The Los Angeles County Board of Supervisors voted Tuesday to investigate the use of pepper spray in county juvenile halls, while criminal justice advocates called for a ban against using the spray on minors.
Supervisor Mark Ridley-Thomas recommended the review, which also aims to address other safety concerns raised by juvenile detainees as well as staffers.
“The need for cooperation and oversight may never have been as vital as it is now,” Ridley-Thomas said, pointing to county data showing a threefold increase in the use of pepper spray from 2015-17.
Chief Deputy Probation Officer Sheila Mitchell, who is responsible for juvenile halls and camps, said the use of the spray had been reduced by 20 percent this year and was “almost non-existent in our camps.”
The 2015-17 data was reported at a March meeting of the Probation Commission, a decades-old advisory board that is set to be transformed into a more powerful watchdog agency.
Ridley-Thomas said the board had “recently learned of what it considers to be more serious pepper spray incidents,” but did not disclose specifics.
Civil rights advocates urged the board to eliminate the use of the chemical spray, which goes by the technical name oleoresin capsicum spray.
“The Board of Supervisors must take the first step,” said Esther Lim of the American Civil Liberties Union of Southern California. “The use of chemical spray eliminates trust between youth and staff.”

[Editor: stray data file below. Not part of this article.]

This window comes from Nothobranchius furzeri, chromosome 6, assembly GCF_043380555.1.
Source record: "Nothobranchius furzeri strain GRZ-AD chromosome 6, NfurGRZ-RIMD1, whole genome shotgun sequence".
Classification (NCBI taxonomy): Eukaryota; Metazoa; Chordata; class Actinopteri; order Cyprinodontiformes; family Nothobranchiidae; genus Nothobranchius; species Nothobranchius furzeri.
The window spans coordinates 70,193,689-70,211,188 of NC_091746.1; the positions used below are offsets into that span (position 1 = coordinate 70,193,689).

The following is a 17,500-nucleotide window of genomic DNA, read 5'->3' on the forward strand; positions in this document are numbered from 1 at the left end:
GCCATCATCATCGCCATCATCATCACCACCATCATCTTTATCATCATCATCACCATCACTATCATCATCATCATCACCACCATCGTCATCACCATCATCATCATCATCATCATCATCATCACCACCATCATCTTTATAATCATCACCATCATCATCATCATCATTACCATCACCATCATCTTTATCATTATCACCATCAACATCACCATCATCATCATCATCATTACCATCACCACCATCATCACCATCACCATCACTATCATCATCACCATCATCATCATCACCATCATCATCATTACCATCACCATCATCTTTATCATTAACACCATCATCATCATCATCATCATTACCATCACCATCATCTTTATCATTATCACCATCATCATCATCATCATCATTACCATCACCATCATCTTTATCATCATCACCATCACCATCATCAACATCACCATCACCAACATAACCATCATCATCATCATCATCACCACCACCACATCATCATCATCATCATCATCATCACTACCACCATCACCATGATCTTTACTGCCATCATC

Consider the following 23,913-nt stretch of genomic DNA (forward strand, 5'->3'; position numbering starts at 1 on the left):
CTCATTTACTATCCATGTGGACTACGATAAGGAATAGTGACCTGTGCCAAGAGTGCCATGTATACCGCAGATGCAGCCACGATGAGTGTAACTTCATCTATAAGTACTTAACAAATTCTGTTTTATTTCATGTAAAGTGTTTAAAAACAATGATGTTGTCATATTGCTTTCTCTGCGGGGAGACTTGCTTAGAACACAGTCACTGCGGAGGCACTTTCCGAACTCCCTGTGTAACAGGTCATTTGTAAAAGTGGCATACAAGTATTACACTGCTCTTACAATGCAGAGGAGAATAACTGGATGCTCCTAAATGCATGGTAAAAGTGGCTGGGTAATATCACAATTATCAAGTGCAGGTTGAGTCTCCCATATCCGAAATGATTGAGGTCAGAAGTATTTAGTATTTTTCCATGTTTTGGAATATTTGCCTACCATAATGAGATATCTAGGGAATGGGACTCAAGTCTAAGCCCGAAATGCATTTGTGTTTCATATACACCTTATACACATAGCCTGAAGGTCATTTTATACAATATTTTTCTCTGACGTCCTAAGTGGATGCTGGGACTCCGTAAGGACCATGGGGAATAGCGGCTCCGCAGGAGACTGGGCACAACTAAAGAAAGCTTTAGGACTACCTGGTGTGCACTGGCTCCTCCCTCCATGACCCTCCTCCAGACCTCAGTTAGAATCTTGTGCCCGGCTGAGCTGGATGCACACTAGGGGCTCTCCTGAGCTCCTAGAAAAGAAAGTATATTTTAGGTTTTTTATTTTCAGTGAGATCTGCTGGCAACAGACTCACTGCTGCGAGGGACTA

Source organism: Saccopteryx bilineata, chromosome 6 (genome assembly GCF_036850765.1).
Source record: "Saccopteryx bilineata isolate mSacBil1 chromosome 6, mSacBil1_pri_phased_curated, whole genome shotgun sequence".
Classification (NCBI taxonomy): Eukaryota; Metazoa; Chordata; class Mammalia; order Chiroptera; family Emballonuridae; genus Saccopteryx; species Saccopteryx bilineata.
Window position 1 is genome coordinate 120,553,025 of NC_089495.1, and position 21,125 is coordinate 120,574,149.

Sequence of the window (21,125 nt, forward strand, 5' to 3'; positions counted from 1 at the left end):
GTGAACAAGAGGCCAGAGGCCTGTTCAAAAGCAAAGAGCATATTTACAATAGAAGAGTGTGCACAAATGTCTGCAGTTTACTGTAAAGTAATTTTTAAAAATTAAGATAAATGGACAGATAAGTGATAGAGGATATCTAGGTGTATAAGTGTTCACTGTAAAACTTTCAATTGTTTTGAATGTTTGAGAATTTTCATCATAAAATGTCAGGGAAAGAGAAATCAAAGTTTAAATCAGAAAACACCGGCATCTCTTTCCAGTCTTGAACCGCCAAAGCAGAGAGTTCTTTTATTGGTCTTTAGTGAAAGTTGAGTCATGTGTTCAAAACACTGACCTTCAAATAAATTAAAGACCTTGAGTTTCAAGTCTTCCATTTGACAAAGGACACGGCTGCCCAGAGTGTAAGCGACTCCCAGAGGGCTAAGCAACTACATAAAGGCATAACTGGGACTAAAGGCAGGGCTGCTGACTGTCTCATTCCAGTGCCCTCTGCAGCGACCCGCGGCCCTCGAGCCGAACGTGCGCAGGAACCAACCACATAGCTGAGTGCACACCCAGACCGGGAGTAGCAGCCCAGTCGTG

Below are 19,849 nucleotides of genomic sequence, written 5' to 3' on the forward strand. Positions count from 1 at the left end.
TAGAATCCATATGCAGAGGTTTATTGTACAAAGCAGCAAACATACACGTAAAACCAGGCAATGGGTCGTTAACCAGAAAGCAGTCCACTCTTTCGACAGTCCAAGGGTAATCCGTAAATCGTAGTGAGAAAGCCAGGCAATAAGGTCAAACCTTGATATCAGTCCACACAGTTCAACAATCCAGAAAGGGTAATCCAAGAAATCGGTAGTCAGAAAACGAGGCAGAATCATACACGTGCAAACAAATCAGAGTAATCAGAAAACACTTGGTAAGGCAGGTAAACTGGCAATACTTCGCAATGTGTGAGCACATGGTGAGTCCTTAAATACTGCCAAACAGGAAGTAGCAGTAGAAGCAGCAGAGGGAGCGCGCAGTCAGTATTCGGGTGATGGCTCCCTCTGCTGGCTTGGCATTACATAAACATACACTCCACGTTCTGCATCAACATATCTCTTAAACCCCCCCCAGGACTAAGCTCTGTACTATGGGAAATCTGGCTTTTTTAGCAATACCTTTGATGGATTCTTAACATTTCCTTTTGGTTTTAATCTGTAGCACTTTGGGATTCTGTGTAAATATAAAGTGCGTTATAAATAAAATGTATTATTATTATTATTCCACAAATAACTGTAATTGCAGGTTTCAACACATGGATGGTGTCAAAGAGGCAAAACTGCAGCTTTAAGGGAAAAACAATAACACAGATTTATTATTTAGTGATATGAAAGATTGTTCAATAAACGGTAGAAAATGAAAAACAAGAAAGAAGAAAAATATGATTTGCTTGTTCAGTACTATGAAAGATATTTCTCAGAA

Lim alleged that about a dozen minors were sprayed with the chemical when they were discovered trying to harm themselves.
All but three or four California counties use pepper spray in juvenile detention centers, according to Mitchell. She named Santa Clara, where she served as probation chief before coming to Los Angeles County, as one of the jurisdictions that doesn’t use it.
As the number of juvenile probationers has dropped dramatically over the last several years in response to falling rates of crime and criminal justice reforms, Mitchell said only the toughest kids were left in detention.
“Only those kids who pose a serious risk to public safety, a risk of flight, are in our halls,” Mitchell told the board of the roughly 540 minors now housed in juvenile halls. “Our numbers are down … almost by 80 percent … but the kids who are in custody … are the ones that are most challenging to us,” she said.
Supervisor Kathryn Barger said some probation employees told her that the number of assaults against staffers was on the rise but workers are unsure of policies and afraid to take action for fear of being disciplined or fired.
Barger said more training was needed and said she wanted to “make sure that we’re not jeopardizing the welfare of our employees.”
Kim McGill of the Youth Justice Coalition was among the voices calling for more robust oversight of the department, including a probation oversight commission with subpoena power and open access to visit juvenile halls and camps without advance notice.
The board voted in May to revamp the Probation Commission and a working group is still defining the new commission’s powers and the scope of its oversight.
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